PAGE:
Hassles, yes. But these issues have more to do with functionality, really, than the site’s integrity. Then yesterday I saw this jaw-dropping post. I’m not going to summarize it -- read for yourself. The post was submitted by “leatherass” and is titled “Are you kidding me UB?”:
I was talking to my friend whose screen name is Forcewithme on the phone today while he was playing UB. I told him I’d sweat him for a few minutes while we were on the phone and pulled up the Lobby. Without realizing it, I logged in as Forcewithme. Apparently when he was at my house last week he played on my computer and saved the log in to my computer. SO when I thought I was logging in as me I actually logged in as him. After watching him play for a few minutes I checked the cashier to see if I had any money in there and saw quite a bit of money and that is when I noticed that I was logged in as him......while he was sitting at 6 tables!!! So I told him that I was logged in as him and he was like, “Are you kidding me?” So we decided to see if I could play some tables and sure enough I sat and played some .01/.02 NL tables while he had 6 tables fired up from his house 100 miles away. We couldn’t even believe it. Has it really gotten this bad over at UB?
Responses confirm what is described to be the case -- multiple people can log into Ultimate Bet from different locations using the same username/password.

Crap on a cracker! Anyone need more reasons not to play at Ultimate Bet?

(Not even getting into rumors of another superuser-type scandal happening at UB.)

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Monday, January 28, 2008

The Failed Ambassador

Bobby Fischer on the cover of Life Magazine in 1971Was listening to NPR’s “On the Media” yesterday and heard a segment about Bobby Fischer, the iconoclastic chess champ who died last week in Iceland at the age of 64. I knew the broad outlines of Fischer’s story – his precocious beginnings, his heroic-seeming triumph over the Russian Boris Spassky in 1972, and his subsequent exile from America. I’d also known about the crazy-ass anti-Semitic stuff and his hatred of America, although I don’t think I realized the extent of those feelings until I heard some of those stories about him last week.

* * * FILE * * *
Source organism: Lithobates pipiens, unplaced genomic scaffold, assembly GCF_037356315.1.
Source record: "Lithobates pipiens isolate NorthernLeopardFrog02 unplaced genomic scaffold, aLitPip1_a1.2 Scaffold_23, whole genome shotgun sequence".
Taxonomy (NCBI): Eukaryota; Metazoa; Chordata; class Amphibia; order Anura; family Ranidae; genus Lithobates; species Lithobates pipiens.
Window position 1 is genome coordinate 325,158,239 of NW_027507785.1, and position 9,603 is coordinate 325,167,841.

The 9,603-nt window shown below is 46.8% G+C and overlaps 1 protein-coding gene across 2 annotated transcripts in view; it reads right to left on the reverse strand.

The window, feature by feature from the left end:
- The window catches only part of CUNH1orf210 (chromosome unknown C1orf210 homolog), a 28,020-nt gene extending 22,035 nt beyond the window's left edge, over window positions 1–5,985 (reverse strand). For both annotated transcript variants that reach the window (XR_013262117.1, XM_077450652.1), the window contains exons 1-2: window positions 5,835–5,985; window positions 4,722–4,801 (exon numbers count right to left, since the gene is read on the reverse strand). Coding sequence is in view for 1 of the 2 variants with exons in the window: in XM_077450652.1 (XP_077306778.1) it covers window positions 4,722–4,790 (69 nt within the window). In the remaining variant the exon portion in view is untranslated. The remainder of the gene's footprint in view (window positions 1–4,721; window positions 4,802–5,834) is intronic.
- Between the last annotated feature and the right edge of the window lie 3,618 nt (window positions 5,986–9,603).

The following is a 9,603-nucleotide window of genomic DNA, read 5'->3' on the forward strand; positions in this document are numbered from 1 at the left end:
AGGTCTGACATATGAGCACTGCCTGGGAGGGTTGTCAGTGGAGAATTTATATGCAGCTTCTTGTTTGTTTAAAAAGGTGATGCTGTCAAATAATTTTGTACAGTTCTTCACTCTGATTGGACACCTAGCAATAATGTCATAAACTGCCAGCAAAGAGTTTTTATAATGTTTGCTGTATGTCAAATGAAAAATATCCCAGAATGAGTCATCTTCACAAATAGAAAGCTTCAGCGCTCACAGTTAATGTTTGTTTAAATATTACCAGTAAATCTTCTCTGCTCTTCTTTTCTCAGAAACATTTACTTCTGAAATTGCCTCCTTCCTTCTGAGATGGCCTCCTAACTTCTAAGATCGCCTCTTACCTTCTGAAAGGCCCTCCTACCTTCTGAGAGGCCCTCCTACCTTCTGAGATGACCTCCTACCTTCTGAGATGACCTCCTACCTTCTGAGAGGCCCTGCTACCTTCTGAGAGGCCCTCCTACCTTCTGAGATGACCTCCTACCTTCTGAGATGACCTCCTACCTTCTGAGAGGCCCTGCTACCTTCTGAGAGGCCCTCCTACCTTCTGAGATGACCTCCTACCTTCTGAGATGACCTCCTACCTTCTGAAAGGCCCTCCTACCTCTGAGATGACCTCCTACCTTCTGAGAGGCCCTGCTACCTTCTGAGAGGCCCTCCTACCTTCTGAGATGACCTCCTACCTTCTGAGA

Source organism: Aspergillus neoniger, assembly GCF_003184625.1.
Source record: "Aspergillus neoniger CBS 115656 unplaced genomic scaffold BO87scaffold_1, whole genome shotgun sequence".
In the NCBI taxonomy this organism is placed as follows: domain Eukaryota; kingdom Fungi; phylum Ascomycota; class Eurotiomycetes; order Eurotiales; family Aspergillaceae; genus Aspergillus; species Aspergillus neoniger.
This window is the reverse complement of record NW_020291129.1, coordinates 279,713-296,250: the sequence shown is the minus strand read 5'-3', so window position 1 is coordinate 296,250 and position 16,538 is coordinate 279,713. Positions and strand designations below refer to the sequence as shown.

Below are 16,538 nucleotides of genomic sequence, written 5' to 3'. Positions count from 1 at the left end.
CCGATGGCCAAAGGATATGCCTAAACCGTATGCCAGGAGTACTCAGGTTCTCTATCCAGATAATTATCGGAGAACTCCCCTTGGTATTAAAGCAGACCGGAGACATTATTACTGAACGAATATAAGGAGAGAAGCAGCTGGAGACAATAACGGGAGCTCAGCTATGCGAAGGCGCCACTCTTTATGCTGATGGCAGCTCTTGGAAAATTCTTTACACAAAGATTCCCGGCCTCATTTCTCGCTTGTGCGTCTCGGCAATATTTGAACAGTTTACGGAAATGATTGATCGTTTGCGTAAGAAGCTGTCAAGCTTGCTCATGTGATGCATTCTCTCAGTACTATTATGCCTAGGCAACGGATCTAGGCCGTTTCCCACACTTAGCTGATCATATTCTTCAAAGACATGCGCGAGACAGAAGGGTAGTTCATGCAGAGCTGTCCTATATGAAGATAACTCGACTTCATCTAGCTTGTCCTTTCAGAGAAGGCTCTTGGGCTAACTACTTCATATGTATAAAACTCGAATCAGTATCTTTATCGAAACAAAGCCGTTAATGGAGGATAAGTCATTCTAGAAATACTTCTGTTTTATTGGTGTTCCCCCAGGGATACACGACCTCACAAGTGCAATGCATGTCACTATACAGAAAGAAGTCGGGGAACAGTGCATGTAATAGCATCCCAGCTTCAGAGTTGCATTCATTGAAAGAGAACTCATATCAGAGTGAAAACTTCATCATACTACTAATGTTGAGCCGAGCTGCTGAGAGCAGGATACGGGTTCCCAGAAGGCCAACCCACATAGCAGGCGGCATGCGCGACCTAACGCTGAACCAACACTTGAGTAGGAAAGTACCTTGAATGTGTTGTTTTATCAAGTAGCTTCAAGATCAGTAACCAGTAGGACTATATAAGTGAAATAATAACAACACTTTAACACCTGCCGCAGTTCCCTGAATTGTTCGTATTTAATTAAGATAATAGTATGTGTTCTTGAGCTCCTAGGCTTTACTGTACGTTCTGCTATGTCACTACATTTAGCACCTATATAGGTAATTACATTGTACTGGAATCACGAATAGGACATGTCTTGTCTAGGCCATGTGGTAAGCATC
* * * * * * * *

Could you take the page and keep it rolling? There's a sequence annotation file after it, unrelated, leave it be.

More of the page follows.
Fischer’s victory over Spassky -- played out against the highly-charged backdrop of the Cold War -- created a not-insignificant surge in the popularity of chess in America. Fischer biographer Frank Brady was interviewed for the segment, and he spoke about the profound effect the PBS coverage of the Fischer-Spassky match -- for which Brady was a correspondent – had on the nation.

“It really created a sensation,” says Brady. “People in New York City and throughout the nation were playing in restaurants, and playing on park benches, and playing all over the place. All of a sudden chess dominated the country like it normally would dominate in the Soviet Union. I mean, the U.S. Chess Federation had about 5,000 members before 1972, and around 1973 they had about 100,000 members. And people were playing in tournaments all over the country -- as they still are.”

This kind of talk made me think a bit about poker and, of course, Chris Moneymaker’s victory in the 2003 WSOP Main Event, a salient moment in the game’s history. Indeed, Brady went on to talk about how the “Fischer effect” (so to speak) continues to have its influence in America today. “We’re still feeling the strength and vitality of Fischer,” says Brady.

Of course it didn’t take that long -- maybe a couple years -- before people stopped buying the onyx chess sets and books about chess and the game again faded into the background of the general popular culture landscape. From the mid-70s onward, membership in the USCF declined rapidly (back down under 50,000), though today has built back up to around 80,000 members.

One factor causing the rapid decline in the popularity of chess was likely Fischer’s utter unsuitability to function as a spokesperson or “ambassador” for the game. In 1975 Fischer would end up forfeiting the world title to Anatoly Karpov after refusing to agree to terms for his title defense. There followed years of obscurity until he reemerged in 1992 to play –- and defeat –- Spassky once again in an exhibition match. That match took place in Yugoslavia, and the U.S. government claimed Fischer’s participation was in violation of U.N. sanctions against that country. Facing arrest should he return to the States, Fischer became a political exile.

He’d spend the rest of his life living in Hungary, the Philippines, and Iceland, occasionally surfacing via phone calls to radio talk shows via which he shared his increasingly bitter (and bizarre) views about Jews and the U.S. Though some dismissed Fischer as a madman, Brady disagrees, simply judging him to have been “a mean-spirited son of a bitch.”